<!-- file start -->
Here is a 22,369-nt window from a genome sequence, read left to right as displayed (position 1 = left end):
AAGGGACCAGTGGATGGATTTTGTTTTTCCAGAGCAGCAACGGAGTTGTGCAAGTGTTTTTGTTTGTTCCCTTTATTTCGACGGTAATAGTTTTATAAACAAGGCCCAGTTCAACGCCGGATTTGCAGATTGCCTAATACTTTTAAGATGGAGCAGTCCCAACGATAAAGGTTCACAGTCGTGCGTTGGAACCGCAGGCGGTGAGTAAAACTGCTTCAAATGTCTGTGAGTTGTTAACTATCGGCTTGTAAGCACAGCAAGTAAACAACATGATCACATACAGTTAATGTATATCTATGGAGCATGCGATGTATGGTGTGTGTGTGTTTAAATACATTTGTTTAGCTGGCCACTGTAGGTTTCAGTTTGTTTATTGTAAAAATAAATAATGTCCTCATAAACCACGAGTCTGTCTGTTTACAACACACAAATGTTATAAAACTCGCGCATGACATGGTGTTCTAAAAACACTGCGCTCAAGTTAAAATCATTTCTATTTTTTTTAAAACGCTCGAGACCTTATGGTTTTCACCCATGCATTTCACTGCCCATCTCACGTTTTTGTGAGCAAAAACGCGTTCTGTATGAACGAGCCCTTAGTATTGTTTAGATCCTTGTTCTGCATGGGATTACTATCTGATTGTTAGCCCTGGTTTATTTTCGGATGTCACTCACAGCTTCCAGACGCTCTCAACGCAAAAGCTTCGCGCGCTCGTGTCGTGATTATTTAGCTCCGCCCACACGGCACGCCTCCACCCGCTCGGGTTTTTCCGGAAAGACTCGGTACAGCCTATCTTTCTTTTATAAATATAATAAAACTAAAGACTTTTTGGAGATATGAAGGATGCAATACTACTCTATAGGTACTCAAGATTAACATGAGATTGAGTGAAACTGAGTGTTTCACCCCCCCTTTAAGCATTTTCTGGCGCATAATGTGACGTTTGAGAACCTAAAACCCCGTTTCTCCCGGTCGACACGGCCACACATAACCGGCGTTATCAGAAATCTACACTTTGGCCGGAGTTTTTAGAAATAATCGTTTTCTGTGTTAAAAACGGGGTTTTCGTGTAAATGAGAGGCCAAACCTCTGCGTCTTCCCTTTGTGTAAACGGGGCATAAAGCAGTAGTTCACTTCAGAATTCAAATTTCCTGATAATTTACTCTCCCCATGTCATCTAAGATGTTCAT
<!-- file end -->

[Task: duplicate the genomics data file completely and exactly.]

Here is a 22,369-nt window from a genome sequence, read left to right as displayed (position 1 = left end):
AAGGGACCAGTGGATGGATTTTGTTTTTCCAGAGCAGCAACGGAGTTGTGCAAGTGTTTTTGTTTGTTCCCTTTATTTCGACGGTAATAGTTTTATAAACAAGGCCCAGTTCAACGCCGGATTTGCAGATTGCCTAATACTTTTAAGATGGAGCAGTCCCAACGATAAAGGTTCACAGTCGTGCGTTGGAACCGCAGGCGGTGAGTAAAACTGCTTCAAATGTCTGTGAGTTGTTAACTATCGGCTTGTAAGCACAGCAAGTAAACAACATGATCACATACAGTTAATGTATATCTATGGAGCATGCGATGTATGGTGTGTGTGTGTTTAAATACATTTGTTTAGCTGGCCACTGTAGGTTTCAGTTTGTTTATTGTAAAAATAAATAATGTCCTCATAAACCACGAGTCTGTCTGTTTACAACACACAAATGTTATAAAACTCGCGCATGACATGGTGTTCTAAAAACACTGCGCTCAAGTTAAAATCATTTCTATTTTTTTTAAAACGCTCGAGACCTTATGGTTTTCACCCATGCATTTCACTGCCCATCTCACGTTTTTGTGAGCAAAAACGCGTTCTGTATGAACGAGCCCTTAGTATTGTTTAGATCCTTGTTCTGCATGGGATTACTATCTGATTGTTAGCCCTGGTTTATTTTCGGATGTCACTCACAGCTTCCAGACGCTCTCAACGCAAAAGCTTCGCGCGCTCGTGTCGTGATTATTTAGCTCCGCCCACACGGCACGCCTCCACCCGCTCGGGTTTTTCCGGAAAGACTCGGTACAGCCTATCTTTCTTTTATAAATATAATAAAACTAAAGACTTTTTGGAGATATGAAGGATGCAATACTACTCTATAGGTACTCAAGATTAACATGAGATTGAGTGAAACTGAGTGTTTCACCCCCCCTTTAAGCATTTTCTGGCGCATAATGTGACGTTTGAGAACCTAAAACCCCGTTTCTCCCGGTCGACACGGCCACACATAACCGGCGTTATCAGAAATCTACACTTTGGCCGGAGTTTTTAGAAATAATCGTTTTCTGTGTTAAAAACGGGGTTTTCGTGTAAATGAGAGGCCAAACCTCTGCGTCTTCCCTTTGTGTAAACGGGGCATAAAGCAGTAGTTCACTTCAGAATTCAAATTTCCTGATAATTTACTCTCCCCATGTCATCTAAGATGTTCAT